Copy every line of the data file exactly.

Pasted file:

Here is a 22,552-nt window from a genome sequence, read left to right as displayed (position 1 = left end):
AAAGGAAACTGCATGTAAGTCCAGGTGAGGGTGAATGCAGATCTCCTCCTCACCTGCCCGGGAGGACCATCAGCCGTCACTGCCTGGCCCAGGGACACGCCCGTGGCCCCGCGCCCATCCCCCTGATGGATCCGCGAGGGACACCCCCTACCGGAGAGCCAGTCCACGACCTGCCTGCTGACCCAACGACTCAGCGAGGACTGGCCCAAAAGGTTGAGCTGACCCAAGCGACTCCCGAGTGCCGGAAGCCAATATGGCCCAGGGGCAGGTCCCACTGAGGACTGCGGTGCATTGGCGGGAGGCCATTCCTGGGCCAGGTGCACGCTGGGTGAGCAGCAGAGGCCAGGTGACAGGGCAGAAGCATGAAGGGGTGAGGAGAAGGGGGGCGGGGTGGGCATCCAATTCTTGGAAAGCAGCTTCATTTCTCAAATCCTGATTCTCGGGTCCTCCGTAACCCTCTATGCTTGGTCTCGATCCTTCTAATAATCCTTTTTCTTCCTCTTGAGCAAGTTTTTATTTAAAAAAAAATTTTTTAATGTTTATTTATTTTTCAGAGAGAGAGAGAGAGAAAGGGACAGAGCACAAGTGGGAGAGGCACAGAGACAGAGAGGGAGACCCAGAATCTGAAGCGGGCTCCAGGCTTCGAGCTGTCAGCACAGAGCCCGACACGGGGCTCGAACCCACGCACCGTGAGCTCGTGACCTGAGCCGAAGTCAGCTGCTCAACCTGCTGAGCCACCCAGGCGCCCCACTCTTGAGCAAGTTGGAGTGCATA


Here is a 22,552-nt window from a genome sequence, read left to right as displayed (position 1 = left end):
AAAGGAAACTGCATGTAAGTCCAGGTGAGGGTGAATGCAGATCTCCTCCTCACCTGCCCGGGAGGACCATCAGCCGTCACTGCCTGGCCCAGGGACACGCCCGTGGCCCCGCGCCCATCCCCCTGATGGATCCGCGAGGGACACCCCCTACCGGAGAGCCAGTCCACGACCTGCCTGCTGACCCAACGACTCAGCGAGGACTGGCCCAAAAGGTTGAGCTGACCCAAGCGACTCCCGAGTGCCGGAAGCCAATATGGCCCAGGGGCAGGTCCCACTGAGGACTGCGGTGCATTGGCGGGAGGCCATTCCTGGGCCAGGTGCACGCTGGGTGAGCAGCAGAGGCCAGGTGACAGGGCAGAAGCATGAAGGGGTGAGGAGAAGGGGGGCGGGGTGGGCATCCAATTCTTGGAAAGCAGCTTCATTTCTCAAATCCTGATTCTCGGGTCCTCCGTAACCCTCTATGCTTGGTCTCGATCCTTCTAATAATCCTTTTTCTTCCTCTTGAGCAAGTTTTTATTTAAAAAAAAATTTTTTAATGTTTATTTATTTTTCAGAGAGAGAGAGAGAGAAAGGGACAGAGCACAAGTGGGAGAGGCACAGAGACAGAGAGGGAGACCCAGAATCTGAAGCGGGCTCCAGGCTTCGAGCTGTCAGCACAGAGCCCGACACGGGGCTCGAACCCACGCACCGTGAGCTCGTGACCTGAGCCGAAGTCAGCTGCTCAACCTGCTGAGCCACCCAGGCGCCCCACTCTTGAGCAAGTTGGAGTGCATA